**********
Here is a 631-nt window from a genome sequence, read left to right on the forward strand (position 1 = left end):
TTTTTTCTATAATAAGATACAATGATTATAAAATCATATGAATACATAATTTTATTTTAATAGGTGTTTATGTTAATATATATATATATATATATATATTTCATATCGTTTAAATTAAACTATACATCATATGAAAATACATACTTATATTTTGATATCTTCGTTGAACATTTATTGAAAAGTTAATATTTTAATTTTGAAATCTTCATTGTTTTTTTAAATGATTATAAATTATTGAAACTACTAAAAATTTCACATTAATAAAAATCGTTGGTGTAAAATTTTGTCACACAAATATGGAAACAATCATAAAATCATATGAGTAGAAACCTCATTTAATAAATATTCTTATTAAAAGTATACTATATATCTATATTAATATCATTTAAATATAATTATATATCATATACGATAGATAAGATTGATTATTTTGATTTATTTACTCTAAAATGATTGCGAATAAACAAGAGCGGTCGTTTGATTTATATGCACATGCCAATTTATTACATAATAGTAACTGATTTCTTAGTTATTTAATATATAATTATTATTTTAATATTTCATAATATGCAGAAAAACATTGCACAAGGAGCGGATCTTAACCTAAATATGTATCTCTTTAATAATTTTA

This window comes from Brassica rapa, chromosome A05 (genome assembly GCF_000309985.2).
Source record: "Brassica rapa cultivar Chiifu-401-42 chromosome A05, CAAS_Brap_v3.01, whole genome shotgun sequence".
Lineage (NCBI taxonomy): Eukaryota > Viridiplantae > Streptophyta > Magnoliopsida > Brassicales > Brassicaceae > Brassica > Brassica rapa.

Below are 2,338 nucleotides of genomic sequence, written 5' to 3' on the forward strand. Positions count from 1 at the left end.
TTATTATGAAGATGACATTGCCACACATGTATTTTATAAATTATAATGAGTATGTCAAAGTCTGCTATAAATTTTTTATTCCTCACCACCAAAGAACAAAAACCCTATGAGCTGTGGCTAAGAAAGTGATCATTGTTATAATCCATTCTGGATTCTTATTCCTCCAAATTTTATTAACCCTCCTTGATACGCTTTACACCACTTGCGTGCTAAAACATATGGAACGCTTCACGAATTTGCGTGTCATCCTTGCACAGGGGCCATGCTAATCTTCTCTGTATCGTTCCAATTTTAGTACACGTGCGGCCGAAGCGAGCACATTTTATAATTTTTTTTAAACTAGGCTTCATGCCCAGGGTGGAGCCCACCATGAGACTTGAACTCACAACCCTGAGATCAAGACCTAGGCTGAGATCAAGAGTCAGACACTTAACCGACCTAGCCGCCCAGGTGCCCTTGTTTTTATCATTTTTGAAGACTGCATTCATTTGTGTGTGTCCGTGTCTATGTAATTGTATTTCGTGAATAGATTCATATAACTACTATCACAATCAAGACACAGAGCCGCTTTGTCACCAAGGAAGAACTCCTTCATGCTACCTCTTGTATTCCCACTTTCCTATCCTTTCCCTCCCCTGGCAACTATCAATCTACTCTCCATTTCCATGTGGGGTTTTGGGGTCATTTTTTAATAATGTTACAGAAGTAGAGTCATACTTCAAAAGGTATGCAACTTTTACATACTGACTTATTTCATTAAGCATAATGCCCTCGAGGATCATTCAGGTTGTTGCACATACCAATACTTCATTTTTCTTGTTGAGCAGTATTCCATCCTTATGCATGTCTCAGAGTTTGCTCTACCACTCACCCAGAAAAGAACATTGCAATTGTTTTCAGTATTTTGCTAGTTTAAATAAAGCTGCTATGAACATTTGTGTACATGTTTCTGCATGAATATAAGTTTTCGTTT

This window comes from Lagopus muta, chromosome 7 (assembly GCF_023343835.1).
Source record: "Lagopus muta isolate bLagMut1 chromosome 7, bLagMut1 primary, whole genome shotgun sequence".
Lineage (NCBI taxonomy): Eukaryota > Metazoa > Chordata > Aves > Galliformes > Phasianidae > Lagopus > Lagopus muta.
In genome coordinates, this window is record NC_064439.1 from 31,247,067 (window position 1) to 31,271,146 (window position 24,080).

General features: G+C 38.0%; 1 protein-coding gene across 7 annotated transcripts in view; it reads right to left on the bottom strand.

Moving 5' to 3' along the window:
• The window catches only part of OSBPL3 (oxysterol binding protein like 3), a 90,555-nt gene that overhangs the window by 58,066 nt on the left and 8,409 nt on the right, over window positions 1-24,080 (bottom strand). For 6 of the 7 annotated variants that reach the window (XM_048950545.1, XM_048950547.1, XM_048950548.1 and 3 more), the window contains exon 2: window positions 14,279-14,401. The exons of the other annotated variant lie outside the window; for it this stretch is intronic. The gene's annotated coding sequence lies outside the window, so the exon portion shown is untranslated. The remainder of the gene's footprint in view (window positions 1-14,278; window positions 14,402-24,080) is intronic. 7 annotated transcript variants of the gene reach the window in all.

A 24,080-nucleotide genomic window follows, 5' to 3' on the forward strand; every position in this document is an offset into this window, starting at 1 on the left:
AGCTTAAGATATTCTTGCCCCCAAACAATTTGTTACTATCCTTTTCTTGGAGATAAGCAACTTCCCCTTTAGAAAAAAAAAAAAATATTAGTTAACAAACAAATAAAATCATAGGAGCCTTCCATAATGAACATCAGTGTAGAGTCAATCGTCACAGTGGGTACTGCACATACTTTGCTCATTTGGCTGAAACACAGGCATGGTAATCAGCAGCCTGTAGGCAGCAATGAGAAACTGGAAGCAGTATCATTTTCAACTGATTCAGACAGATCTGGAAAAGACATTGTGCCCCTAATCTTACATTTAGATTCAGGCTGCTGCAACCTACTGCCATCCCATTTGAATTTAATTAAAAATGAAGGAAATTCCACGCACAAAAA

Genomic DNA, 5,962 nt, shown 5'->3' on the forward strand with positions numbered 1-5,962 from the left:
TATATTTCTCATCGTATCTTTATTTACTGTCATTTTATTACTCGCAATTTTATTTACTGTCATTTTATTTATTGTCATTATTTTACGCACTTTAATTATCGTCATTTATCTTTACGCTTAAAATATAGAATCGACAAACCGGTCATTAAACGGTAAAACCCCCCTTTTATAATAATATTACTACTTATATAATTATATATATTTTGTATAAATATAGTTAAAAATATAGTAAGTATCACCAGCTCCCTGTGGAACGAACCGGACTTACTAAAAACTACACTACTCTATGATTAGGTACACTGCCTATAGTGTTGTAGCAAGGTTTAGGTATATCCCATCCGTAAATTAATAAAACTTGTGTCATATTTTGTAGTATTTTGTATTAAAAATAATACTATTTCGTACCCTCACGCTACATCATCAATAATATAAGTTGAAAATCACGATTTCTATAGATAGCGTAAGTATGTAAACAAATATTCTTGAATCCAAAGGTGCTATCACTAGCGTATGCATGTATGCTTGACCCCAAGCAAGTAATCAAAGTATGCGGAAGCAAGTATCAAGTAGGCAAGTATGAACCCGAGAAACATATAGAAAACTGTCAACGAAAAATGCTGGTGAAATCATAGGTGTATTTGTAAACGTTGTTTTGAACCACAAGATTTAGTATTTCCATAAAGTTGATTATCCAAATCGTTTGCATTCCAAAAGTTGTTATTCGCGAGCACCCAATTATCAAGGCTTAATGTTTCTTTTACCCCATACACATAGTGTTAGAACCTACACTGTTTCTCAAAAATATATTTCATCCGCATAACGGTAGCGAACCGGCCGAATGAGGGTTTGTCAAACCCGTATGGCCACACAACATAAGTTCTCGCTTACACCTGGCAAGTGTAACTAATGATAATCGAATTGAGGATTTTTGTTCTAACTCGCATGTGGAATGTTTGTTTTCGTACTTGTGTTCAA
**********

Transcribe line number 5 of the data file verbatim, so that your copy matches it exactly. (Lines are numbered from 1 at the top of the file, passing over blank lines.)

Lineage (NCBI taxonomy): Eukaryota > Viridiplantae > Streptophyta > Magnoliopsida > Brassicales > Brassicaceae > Brassica > Brassica rapa.